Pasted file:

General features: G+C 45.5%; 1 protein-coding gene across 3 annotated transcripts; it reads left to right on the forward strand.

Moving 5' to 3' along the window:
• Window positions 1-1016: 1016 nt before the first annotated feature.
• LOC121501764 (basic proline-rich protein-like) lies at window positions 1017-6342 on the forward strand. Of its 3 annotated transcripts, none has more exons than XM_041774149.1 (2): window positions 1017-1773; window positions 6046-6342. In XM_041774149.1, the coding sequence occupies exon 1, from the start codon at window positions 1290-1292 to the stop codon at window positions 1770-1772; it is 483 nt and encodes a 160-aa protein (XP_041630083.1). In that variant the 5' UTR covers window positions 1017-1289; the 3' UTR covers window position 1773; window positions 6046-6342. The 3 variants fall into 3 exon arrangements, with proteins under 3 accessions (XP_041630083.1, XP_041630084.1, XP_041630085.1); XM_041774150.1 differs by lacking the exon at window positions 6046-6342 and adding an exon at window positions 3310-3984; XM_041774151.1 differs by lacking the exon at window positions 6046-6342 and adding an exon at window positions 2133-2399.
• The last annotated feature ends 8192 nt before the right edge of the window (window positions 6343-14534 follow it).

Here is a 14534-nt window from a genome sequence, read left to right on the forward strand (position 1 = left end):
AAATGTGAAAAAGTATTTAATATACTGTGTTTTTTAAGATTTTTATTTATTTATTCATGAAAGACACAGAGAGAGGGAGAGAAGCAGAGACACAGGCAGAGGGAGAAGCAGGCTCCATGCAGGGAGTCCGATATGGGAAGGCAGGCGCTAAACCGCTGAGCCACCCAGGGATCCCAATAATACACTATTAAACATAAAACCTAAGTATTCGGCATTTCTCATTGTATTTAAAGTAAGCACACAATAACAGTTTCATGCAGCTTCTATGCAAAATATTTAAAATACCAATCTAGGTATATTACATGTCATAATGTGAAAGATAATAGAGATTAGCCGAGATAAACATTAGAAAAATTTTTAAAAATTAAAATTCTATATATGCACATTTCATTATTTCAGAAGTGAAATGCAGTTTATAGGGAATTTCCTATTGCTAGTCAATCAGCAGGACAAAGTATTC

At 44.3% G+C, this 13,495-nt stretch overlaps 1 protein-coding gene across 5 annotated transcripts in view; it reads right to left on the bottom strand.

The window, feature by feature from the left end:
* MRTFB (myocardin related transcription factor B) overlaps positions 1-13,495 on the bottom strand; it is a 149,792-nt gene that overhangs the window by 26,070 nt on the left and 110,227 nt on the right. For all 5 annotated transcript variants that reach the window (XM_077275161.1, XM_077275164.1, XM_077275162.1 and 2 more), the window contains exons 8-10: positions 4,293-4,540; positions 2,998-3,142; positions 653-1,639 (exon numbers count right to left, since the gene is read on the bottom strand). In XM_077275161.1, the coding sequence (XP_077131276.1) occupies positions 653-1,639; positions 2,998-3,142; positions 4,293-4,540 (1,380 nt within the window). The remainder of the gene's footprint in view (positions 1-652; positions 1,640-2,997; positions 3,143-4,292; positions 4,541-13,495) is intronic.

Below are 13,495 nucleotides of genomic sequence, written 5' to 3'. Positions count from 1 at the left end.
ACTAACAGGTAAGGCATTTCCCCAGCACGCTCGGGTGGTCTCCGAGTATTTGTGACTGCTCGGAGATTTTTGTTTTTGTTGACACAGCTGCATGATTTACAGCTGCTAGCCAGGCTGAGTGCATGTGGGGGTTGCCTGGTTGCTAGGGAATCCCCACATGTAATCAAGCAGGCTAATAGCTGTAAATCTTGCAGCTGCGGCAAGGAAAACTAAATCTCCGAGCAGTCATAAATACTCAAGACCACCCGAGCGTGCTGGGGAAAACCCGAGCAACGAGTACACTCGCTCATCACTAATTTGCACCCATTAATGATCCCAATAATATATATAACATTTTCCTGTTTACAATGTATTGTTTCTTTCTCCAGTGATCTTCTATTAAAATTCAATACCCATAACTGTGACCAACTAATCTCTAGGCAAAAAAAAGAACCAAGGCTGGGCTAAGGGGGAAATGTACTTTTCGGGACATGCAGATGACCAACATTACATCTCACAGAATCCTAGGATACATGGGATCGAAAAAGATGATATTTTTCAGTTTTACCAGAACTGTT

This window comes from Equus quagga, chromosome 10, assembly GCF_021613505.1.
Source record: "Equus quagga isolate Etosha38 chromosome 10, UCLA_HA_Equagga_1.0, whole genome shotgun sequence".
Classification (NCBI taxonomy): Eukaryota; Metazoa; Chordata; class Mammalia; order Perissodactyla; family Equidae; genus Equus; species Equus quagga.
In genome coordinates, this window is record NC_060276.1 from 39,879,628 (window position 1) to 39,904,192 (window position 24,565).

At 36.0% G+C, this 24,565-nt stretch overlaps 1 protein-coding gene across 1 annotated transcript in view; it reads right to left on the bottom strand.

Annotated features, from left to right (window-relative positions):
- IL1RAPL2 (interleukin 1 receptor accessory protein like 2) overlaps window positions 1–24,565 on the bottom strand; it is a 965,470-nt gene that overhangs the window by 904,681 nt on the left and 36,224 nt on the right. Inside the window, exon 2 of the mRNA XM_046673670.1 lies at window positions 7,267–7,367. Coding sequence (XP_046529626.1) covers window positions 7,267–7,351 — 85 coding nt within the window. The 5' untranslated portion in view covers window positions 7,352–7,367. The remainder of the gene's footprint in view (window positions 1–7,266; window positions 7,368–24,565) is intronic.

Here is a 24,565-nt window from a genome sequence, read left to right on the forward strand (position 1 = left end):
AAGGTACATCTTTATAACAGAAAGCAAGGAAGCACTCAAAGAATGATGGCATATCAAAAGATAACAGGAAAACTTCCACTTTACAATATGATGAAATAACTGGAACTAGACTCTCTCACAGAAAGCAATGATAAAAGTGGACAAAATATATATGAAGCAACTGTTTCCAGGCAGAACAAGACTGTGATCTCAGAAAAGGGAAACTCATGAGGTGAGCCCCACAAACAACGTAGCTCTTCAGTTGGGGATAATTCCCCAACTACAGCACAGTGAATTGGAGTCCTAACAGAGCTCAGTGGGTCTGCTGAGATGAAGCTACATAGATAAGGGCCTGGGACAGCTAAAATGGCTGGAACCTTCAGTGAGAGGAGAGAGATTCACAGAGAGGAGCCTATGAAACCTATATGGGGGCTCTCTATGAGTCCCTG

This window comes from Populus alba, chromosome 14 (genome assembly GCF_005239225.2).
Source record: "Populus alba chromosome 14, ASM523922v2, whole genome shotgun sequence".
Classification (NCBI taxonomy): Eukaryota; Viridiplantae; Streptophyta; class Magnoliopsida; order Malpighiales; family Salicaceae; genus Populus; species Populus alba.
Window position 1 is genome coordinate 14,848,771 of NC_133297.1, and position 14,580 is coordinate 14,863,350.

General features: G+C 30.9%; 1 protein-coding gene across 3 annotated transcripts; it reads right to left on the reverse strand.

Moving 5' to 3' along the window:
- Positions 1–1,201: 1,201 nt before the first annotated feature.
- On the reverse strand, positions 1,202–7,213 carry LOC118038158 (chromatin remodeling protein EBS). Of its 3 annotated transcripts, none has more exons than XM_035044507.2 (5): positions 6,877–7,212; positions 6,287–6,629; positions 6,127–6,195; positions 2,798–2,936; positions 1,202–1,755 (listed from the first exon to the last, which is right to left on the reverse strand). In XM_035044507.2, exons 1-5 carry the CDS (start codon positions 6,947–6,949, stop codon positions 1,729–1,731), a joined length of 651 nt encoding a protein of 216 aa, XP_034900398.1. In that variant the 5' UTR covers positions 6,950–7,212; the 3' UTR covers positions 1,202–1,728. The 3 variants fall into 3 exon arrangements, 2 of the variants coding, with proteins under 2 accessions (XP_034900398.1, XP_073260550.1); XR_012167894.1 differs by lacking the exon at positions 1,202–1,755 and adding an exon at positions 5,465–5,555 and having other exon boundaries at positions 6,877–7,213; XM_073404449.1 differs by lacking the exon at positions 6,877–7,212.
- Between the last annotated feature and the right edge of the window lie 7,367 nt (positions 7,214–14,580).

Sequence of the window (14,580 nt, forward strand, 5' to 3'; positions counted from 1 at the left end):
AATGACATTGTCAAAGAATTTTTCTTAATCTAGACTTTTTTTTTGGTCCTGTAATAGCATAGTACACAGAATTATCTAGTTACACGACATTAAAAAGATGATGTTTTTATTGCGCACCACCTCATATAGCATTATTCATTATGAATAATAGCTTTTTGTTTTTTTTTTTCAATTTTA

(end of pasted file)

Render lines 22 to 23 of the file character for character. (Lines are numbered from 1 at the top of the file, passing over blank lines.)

This window comes from Populus alba, chromosome 14 (genome assembly GCF_005239225.2).
Source record: "Populus alba chromosome 14, ASM523922v2, whole genome shotgun sequence".